To some extent, it can be traced back to the wars of religion, land, and power arising out of the 16th and 17th century Plantations of Ireland. In the 18th century, Ireland was ruled by a Protestant-only Irish Parliamentautonomous in some respects from Britain.
Catholics and Presbyterians were denied full political and economic rights under the Penal Laws. Origins of unionism in Ireland[ edit ] At the time of the Act of Union inthe Protestant community was divided over whether to support the Act.
The Union came in the aftermath of the Rebellionin which elements of Irish Protestants — particularly Presbyterians — had supported republican United Irishmen and others had been mobilised to defend the status quo in the Yeomanry and Orange Order.
The idea of Union was supported in Parliament by those whose main concern was security in the wake of the rebellion and the need for the 40, strong British military garrison to remain. It was opposed by two distinct groups.
Lord Castlereagh managed to tip the balance in favour of the Union by offering titles, land and in some cases cash payments to Parliamentarians. The Act was passed at the second attempt in However, what radically changed the balance of forces for and against the Union was Catholic Emancipation in This enabled Catholics to hold public office for the first time since the s.
It now meant that an Irish Parliament, even one elected under strict property requirements, would have a majority of Catholic voters and potentially of Catholic representatives.
The Orange Order, by this stage committed to the Union, increased its membership to overby and "working class Protestants The British Conservative government eventually agreed to this in Octoberbanning a proposed mass meeting for Repeal at Clontarf, Dublin and deploying troops and a warship to prevent it.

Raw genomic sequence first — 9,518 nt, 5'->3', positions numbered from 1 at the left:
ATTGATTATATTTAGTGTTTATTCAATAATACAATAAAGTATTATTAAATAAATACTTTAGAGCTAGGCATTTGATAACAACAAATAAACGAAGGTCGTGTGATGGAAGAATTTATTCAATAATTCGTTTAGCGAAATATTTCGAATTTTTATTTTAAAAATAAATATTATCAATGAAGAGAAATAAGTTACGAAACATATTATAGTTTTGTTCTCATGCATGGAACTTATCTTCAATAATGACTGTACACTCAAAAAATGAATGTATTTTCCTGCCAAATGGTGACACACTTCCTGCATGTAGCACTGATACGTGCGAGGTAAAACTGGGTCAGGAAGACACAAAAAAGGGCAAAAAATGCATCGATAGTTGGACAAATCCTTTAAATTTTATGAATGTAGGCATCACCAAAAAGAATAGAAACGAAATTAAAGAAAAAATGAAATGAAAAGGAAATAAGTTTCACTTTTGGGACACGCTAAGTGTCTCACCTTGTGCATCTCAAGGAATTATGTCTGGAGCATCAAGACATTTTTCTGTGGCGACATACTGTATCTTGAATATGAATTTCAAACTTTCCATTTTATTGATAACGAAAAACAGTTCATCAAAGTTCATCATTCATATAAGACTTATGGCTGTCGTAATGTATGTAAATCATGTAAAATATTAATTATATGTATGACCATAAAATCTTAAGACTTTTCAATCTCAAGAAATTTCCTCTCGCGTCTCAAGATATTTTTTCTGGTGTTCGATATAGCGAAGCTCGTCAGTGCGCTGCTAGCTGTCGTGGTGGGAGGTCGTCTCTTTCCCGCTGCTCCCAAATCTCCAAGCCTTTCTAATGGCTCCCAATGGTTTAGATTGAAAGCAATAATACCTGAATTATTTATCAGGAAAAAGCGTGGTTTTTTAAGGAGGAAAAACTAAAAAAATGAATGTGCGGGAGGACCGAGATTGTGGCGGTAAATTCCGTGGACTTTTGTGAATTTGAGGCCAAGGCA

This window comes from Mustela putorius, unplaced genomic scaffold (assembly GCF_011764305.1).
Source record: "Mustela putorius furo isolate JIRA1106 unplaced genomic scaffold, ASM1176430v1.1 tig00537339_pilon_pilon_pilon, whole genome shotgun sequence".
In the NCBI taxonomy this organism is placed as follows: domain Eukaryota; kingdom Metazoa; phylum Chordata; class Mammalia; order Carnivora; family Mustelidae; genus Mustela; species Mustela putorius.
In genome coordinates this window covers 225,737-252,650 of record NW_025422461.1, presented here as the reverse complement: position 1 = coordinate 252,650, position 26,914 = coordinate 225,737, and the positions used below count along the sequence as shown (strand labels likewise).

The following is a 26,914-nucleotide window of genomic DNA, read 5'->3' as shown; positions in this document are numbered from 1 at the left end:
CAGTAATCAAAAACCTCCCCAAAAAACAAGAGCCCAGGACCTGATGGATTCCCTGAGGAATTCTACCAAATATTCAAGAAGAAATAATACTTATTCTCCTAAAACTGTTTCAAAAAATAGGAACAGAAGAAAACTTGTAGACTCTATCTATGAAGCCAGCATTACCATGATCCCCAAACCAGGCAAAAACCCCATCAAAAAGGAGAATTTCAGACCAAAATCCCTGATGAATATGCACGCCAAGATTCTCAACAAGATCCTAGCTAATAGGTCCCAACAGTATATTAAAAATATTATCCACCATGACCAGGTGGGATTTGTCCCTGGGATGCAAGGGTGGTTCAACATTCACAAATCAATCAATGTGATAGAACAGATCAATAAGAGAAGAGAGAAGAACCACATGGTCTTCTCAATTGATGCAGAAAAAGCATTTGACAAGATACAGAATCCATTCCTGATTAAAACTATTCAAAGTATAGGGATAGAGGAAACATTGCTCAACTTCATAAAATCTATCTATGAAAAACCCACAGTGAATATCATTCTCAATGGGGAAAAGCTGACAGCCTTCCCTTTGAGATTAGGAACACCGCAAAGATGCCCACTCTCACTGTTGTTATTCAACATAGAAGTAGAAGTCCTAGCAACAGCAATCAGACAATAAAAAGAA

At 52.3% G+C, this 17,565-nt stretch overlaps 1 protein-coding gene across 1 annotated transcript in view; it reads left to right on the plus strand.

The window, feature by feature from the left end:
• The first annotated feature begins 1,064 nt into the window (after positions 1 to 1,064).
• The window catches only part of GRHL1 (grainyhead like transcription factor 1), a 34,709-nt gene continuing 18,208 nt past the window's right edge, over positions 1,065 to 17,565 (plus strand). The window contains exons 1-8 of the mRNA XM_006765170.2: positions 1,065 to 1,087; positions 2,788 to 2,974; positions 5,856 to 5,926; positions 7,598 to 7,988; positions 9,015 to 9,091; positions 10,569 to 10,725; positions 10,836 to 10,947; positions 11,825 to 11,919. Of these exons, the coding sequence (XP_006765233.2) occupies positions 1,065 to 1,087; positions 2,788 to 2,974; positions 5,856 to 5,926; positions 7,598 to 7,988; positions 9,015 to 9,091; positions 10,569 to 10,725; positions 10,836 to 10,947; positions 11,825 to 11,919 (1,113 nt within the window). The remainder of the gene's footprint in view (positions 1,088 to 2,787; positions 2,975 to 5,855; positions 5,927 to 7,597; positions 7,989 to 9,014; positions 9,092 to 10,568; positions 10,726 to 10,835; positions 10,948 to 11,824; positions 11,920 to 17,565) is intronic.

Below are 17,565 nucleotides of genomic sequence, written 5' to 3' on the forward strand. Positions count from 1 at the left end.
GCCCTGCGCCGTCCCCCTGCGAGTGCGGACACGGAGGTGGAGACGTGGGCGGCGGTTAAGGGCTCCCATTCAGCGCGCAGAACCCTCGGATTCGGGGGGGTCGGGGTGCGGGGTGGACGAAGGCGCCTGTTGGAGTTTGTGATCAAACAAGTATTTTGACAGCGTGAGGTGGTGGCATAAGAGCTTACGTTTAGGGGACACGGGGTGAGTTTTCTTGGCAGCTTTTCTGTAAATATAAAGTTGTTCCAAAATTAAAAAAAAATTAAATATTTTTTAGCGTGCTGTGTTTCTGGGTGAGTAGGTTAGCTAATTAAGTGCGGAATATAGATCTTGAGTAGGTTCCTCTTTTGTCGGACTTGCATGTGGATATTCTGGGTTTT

The final challenge to the Union in this era was the Young Irelander Rebellion ofwhich largely failed to come off and was suppressed after minor military action. Home Rule[ edit ] The political union is symbolised by the Westminster Parliament "Home Rule" was the name given to the policy of establishing a devolved parliament to govern Ireland as an autonomous region within the United Kingdom.
Unionists comprised the opposition to Home Rule.How was nationalism in Italy a byproduct of Napoleonic interference? 4. Be able to explain "conservatism" and "liberalism" in the context of nationalism and cite examples of each variant of nationalism.
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Ph.D. Irish literature between nationalism and modernism (Student Work) Baldwin, Kara: Ph.D. 2. Introduction. Detroit: I Do Mind Dying. workers began to present a series of programs and revolutionary visions in sharp contrast to the ideas put forward by the New Detroit Committee.
Start studying APUSH FLASHCARDS AP TEST. Learn vocabulary, terms, and more with flashcards, games, and other study tools. Search. Conflict was based in the struggle between King Charles I (son of King James I) and the English Parliament Politics characterized by support of .
In his books Primitive Classification (with Marcel Mauss) and The Elementary Form of the Religious Life, Emile Durkheim proposed just such a theory of the development of the conceptual structure of thought (though he in fact stopped short of applying it to modem science).